2. A fundamental flaw of the Plan is that it fails to recognize that management of our public preserved lands must be held to the highest possible standards. Any management of public lands should be exemplary, to justify the expenditure of the public monies that supported their acquisition. The Plan, however, rather than conforming to the Highlands Act, the NJDEP Highlands Rules, the Highlands Regional Master Plan goals, policies and objectives, and protective statewide NJDEP rules, instead proposes only to meet the far less rigorous standards in the NJDEP Best Management Practices for Forestry Manual, intended for forestry on private lands.

3. The Plan fails to respond appropriately to water quality and water supply issues of critical statewide importance. The Highlands Region provides water to 332 municipalities in 16 counties, home to about 70% of New Jersey’s population (New Jersey Geological and Water Survey, 2015, Open File Report 15-01). Whether or not the Plan is legally exempt from the Highlands Act, NJDEP Highlands rules and Highlands RMP is debatable; what is not debatable is that the Act, its rules and the Highlands Regional Plan were legislated and put in place in response to the critical need to protect the water quality and supply for over two-thirds of the State. The SMWMA comprises significant headwaters of the Rockaway River Watershed, which supplies Jersey City’s Boonton Reservoir. In addition, the SMWMA supports the base flow of streams and groundwater that supplies wells within, adjacent or near SMWMA, as well as Newton’s water supply reservoir. Clearly, the Division of Fish and Wildlife, as a State agency, should act in compliance with the NJDEP’s rules and Highlands Regional Master Plan policies. Claiming exemption from these standards is inexcusable, possibly illegal, and a clear violation of the public trust.

Further, the Plan provides no evidence that the proposed minimum 25’-50’ buffers will prevent or reduce impacts on water quality or water supply. NJDEP regulations require 150’-300’ buffers for environmentally sensitive streams, open waters, wetlands and other areas. The Plan fails to demonstrate that the actions proposed will not adversely impact water quality and water supply, including, impacts on C-1 streams, which are not permitted any degradation whatsoever.

4. The Plan proposes logging at a scale and intensity that diverts SMWMA’s Green Acres encumbered public lands from their public conservation and recreation purposes. The proposed Plan clearly indicates that support of commercial-scale logging is a long term expectation and objective (Plan, page 12). Green Acres encumbered public lands are subject to legal restrictions on diversion from public conservation and outdoor recreation purposes.

5. Implementation of the proposed Plan is ecologically unsound, and would cause far more harm than good to the ecosystem, its wildlife, native diversity, and natural integrity. Major problems would result from forest fragmentation, the creation of forest edges, and direct damage from mechanized logging. Underlying all is a fundamental disagreement about what makes a healthy forest. The traditional logger’s view of what is “healthy” includes thinning and clearing to promote faster growth of straighter trees, usually focusing on one or two valuable species. Such practices make sense only when the goal is to maximize timber production. Ecologically healthy forest management puts its focus on diversity, complexity, intact food webs, viable populations of native plants and animals, and rare species. In ecological forestry, forest interior conditions are protected and edges that promote contagion are minimized. Dead and dying trees are retained as wildlife habitat, and fallen trees are retained for nutrient retention and structural habitat value. In temperate deciduous forests like ours in northern New Jersey, such stewardship for ecosystem health and resilience does not create large clearings but aims instead to enlarge the undisturbed area and to protect forests from invasive species and fragmentation. These practices promote large, self-protecting forest growth and preserve our critical watersheds.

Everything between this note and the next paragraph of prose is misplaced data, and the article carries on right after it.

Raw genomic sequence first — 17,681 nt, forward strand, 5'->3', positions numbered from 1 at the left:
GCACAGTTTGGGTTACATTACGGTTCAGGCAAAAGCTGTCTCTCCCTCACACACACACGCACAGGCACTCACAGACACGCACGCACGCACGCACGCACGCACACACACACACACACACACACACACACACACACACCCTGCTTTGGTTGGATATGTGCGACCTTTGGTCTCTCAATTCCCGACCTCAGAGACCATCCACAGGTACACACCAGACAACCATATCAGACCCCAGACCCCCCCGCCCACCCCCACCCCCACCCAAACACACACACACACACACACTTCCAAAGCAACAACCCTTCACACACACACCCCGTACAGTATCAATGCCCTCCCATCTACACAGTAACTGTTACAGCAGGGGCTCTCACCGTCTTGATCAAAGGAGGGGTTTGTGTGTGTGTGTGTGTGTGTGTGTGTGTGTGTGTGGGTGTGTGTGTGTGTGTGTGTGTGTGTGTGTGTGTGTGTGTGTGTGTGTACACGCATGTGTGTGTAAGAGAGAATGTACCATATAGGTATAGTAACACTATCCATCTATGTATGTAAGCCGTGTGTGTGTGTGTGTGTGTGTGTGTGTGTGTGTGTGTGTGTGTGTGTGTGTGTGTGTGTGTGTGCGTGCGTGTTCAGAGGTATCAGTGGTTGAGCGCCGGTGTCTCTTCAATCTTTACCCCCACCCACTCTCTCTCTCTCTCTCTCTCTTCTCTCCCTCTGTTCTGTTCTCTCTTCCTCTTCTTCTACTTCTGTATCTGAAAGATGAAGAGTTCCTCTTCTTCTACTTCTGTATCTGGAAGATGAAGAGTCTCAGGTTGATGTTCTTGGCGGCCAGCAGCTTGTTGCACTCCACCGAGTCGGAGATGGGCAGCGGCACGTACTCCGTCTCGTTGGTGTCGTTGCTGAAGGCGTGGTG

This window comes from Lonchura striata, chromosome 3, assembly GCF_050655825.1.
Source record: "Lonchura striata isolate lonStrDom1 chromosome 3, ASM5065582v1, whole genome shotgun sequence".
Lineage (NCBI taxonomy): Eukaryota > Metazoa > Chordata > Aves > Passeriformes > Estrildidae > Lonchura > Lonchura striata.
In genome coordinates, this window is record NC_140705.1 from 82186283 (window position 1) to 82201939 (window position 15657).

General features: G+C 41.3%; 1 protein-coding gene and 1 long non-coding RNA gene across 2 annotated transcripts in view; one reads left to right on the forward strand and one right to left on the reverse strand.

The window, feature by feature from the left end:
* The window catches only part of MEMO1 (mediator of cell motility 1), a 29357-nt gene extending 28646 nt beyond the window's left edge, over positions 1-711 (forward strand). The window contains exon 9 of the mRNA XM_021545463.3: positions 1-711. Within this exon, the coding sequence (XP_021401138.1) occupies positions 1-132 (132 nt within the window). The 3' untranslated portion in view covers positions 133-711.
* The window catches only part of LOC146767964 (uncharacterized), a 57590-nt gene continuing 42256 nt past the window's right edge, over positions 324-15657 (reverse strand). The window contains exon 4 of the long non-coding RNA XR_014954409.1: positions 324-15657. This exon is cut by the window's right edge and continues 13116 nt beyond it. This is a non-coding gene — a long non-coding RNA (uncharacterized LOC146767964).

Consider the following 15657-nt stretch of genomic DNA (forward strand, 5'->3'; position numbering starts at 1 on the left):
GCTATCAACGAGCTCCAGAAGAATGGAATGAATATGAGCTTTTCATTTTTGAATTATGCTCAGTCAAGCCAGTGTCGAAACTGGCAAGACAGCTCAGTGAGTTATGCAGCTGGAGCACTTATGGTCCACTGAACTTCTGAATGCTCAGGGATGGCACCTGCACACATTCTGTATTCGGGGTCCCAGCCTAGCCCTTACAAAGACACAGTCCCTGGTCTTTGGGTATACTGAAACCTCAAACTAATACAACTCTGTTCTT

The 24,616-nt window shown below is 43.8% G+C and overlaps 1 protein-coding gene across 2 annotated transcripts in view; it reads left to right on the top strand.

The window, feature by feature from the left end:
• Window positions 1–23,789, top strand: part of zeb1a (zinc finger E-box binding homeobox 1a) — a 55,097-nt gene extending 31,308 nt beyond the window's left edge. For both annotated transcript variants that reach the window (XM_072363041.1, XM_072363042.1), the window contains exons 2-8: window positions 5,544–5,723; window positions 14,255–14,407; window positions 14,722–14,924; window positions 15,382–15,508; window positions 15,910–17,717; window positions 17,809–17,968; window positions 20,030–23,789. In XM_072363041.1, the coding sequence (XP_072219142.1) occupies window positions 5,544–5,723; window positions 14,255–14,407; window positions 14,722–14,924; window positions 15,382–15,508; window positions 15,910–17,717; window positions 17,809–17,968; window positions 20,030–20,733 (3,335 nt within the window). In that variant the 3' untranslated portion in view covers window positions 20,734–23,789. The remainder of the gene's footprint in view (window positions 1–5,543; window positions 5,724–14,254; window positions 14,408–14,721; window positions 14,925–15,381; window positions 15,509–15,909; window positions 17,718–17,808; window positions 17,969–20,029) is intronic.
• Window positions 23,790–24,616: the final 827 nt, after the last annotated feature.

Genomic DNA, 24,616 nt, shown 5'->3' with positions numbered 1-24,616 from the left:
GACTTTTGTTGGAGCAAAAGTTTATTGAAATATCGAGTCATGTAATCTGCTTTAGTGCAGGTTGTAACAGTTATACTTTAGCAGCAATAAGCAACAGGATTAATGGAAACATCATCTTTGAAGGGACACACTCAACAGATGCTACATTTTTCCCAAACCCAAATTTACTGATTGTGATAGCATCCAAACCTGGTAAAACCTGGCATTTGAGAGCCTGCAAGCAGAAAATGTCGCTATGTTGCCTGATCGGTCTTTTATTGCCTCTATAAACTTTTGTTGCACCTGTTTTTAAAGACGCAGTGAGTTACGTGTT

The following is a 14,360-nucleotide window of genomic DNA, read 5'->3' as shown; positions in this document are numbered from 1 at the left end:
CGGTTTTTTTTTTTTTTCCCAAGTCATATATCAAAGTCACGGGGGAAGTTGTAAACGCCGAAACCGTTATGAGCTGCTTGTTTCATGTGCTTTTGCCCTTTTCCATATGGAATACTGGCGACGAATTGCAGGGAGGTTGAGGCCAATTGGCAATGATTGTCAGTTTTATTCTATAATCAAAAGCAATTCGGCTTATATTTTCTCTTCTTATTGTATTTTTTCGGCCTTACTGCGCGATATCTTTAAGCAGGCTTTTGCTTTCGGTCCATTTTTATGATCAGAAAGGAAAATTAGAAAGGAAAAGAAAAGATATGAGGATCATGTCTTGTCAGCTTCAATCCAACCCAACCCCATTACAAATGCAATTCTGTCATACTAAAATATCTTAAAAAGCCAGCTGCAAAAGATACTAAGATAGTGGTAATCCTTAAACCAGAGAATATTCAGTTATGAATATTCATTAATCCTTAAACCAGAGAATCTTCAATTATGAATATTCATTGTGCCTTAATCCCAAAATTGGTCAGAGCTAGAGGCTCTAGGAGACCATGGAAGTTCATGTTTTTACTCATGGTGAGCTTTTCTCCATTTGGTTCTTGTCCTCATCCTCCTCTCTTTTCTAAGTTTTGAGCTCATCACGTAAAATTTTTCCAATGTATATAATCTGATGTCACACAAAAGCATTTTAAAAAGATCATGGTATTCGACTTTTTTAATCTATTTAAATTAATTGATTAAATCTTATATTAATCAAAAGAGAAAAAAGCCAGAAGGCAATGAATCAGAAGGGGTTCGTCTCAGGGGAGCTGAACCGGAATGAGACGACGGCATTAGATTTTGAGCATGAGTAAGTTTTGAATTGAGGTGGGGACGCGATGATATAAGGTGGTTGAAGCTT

6. A number of mistaken concepts underlie the Plan, causing serious ecological conflicts with its stated purposes. One is the mistaken idea that clearing within old forests will help to promote old growth forest conditions. Structural complexity develops naturally as forests mature. Creating large openings, as proposed by the Plan, delays rather than accelerates old forest development. Many stands in SMWMA area have the structure and species composition of forests well on the way to old growth conditions without interference.

Another error is the idea that we have too little young forest. The Plan aims through repetitive logging to permanently replace extensive areas of old maturing forests with clearings that ideally will become young forests. New Jersey does not need young successional forest; what we urgently need is more buffering, protection, and expansion of forest that has managed to return, survive, and mature over the past century. Moreover, for resilience our forests need intact forest expanses to avert extinctions, allowing not only birds but less mobile plant, insect, and small animal populations to migrate poleward as the climate warms. New Jersey has abundant lands not covered with maturing forest where young forest could instead be developed, including old fields and lands, both private and public, where deer and invasive shrubs and vines are now preventing forest establishment.

In conclusion, creating numerous large forest openings throughout Sparta Mountain Wildlife Management Area will cause far more ecological harm than good. The WMA now is a landscape of priceless forests whose unbroken extent is key to their health, resilience, value to native species, and landscape and state-level importance. Instead of creating holes in these forests, the Plan should abandon these inappropriate commercial goals and instead continue stewardship actions that focus on protection from such incursions.Thank you for your attention to our concerns.



Julia Somers, Executive Director

New Jersey Highlands Coalition